Wes Anderson — the quirky hipster behind “Rushmore” and “The Royal Tenenbaums” — making an animated movie? It sounds crazy, but it makes perfect sense. All of Anderson’s movies are — and I mean this as a compliment — live-action cartoons.
Wes Anderson — the quirky hipster behind “Rushmore” and “The Royal Tenenbaums” — making an animated movie?
It sounds crazy, but it makes perfect sense. All of Anderson’s movies are — and I mean this as a compliment — live-action cartoons. They’re cast, designed, filmed and lit for maximum visual effect, and Anderson clearly has a strong vision for every single frame. By making a movie with stop-motion animals, he’s refining his vision — and it all works beautifully.
In fact, “Fantastic Mr. Fox” is one of the most beautiful movies I’ve ever seen. Trust me, with a hi-def set and a Blu-ray player, “Fox” doesn’t just pop off the screen, it explodes. The oranges, browns and blues create a world you feel like you could step right into, and the hilariously, wonderfully, obsessively detailed visions Anderson and his crew create make you want to step into it. You can see every strand of fur on Fox’s face, but that’s just the start. You can see everything from Mrs. Fox’s stormy paintings to the library sticker on the book that serves as the film’s title image.
Mr. Fox (voiced by George Clooney) is dealing with a midlife crisis, his wife (Meryl Streep) needs him to grow up a bit, and their son (Jason Schwartzman) has an inferiority complex, worrying he doesn’t measure up to his more with-it cousin. The characters resolve their issues in a way that’s both surprising and emotionally fulfilling. As the credits rolled and the music played, I had a huge smile on my face, and I can’t imagine any movie fan not feeling the same way.
A word to parents: Though the movie features grown-up voices, it is by a normally R-rated director and earned a PG rating for “action, smoking and slang humor” (whatever that means). I highly recommend watching “Fantastic Mr. Fox” with your kids. It is, after all, based on a children’s book, and the film’s bright colors, oddball action and funny characters should keep the young ’uns entertained.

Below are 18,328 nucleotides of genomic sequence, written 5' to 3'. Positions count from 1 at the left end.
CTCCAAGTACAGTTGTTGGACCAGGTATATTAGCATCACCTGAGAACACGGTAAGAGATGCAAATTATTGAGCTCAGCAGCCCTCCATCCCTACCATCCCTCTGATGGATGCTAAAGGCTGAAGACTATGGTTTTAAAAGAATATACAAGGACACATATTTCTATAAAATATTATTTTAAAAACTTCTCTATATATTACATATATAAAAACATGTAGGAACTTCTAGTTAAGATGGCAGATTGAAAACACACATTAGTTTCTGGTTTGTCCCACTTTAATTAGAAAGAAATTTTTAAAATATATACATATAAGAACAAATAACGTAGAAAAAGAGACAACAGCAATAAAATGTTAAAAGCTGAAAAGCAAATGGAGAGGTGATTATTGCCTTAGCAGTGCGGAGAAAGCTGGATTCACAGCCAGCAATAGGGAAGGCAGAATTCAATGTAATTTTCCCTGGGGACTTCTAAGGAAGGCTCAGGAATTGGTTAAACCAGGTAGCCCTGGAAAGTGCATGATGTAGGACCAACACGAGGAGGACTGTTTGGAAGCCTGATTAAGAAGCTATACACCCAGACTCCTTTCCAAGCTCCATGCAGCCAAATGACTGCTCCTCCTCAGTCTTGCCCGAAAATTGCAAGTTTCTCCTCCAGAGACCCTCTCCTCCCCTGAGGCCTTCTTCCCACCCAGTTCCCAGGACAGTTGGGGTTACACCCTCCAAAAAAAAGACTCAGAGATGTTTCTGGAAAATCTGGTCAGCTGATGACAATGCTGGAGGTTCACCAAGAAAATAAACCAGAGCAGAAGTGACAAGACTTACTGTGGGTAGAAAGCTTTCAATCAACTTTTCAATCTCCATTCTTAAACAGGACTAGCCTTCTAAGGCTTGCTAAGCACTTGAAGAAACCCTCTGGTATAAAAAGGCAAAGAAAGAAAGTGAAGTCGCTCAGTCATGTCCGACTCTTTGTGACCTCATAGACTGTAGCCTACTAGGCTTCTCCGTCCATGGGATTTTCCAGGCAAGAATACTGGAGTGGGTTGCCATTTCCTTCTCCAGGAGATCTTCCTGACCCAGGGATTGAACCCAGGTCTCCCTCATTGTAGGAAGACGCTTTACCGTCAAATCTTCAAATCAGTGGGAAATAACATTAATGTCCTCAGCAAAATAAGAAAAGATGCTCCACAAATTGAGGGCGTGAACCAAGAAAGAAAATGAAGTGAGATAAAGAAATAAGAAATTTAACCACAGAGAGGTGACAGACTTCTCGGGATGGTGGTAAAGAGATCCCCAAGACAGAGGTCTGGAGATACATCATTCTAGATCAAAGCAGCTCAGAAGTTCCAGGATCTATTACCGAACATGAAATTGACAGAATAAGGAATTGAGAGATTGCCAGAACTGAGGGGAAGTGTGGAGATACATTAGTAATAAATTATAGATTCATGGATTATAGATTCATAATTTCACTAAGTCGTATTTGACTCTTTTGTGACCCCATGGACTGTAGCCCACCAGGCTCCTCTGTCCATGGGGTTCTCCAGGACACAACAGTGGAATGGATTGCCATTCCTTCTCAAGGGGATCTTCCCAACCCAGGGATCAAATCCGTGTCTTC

Look at it this way: “Fantastic Mr. Fox” made a fraction of what 2009’s other animated mammal movie, “Alvin & the Chipmunks: The Squeakquel” earned at the box office, but there’s only one of these you want to watch — and only one your kids will thank you for introducing them to years later.
Will Pfeifer writes about DVDs for the Rockford Register Star. Contact him at firstname.lastname@example.org or 815-987-1244. Read his blog at blogs.e-rockford.com/movie man/.
FROM THE VAULT: Watch more classics that use stop-motion
“King Kong” (1933) That big ape was only about 18 inches tall in most of his scenes, and it was Willis O’Brien and his crew who brought him to life. The special edition “Kong” DVD includes a feature where Peter Jackson and his team recreate a lost scene using 1933 techniques.
“The Nightmare Before Christmas” (1993) Tim Burton’s name was all over this imaginative holiday release, but director Henry Selick is the guy who actually made Jack Skellington and his friends move.
“The Life Aquatic with Steve Zissou” (2004) Selick also is the man who contributed the fanciful sea creatures to this Wes Anderson movie. And it’s where Anderson caught the animation bug that led to “Fantastic Mr. Fox.”
FIRE AT WILL: Go ahead! Ask me!
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Make room in your collection
Some DVDs out Tuesday
“Abbott & Costello Show: Complete Series”: Trivia note: Jerry Seinfeld cited this TV series as a major influence on his own sitcom, “Seinfeld.”
“Alvin & The Chipmunks: The Squeakquel”: Worst title of the week? Definitely. Worst movie of the week? Probably.
“The Baader Meinhof Complex”: If you think the baby boomers rebelled, imagine what the children of the Germans did to get back at their parents.
“An Education”: This tale of a young woman and an older man was nominated for a few Oscars. Now you can finally see it.
“Joe Rogan: Talking Monkeys In Space”: Congratulations, Joe! You earn the prize for strangest title of the week.
“The Real Housewives of New Jersey: Season One”: A show this complex and subtle demands repeat viewings.
“Sherlock Holmes”: This movie starring Robert Downey Jr. and Jude Law looked like a sure hit. Then a little film called “Avatar” opened.
Usher, “Raymond v. Raymond”: Despite the title, this isn’t the soundtrack to an “Everybody Loves Raymond” reunion special.
Barenaked Ladies, “All In Good Time”: The Ladies (who are, of course, all guys) get a little more serious with this album, their first without co-vocalist Steve Page.
Amy Grant, “Somewhere Down The Road”: Attention Amy Grant fans — this disc includes new recordings, unreleased tracks, concert performances and new versions of old favorites.
Gretchen Wilson, “I Got Your Country Right Here”: Gretchen, please. A little decorum would be nice.
Lady Gaga, “Telephone: The Remixes”: She’s superpopular but doesn’t have a new disc. How about some remixes to tide the fans over?
Robin Williams, “Weapons Of Self Destruction”: I remember hearing Robin’s first album, “Reality — What a Concept” when I was a kid and realizing that Mork really liked drug humor.
Sources: DVDtalk.com; tophitsonline.com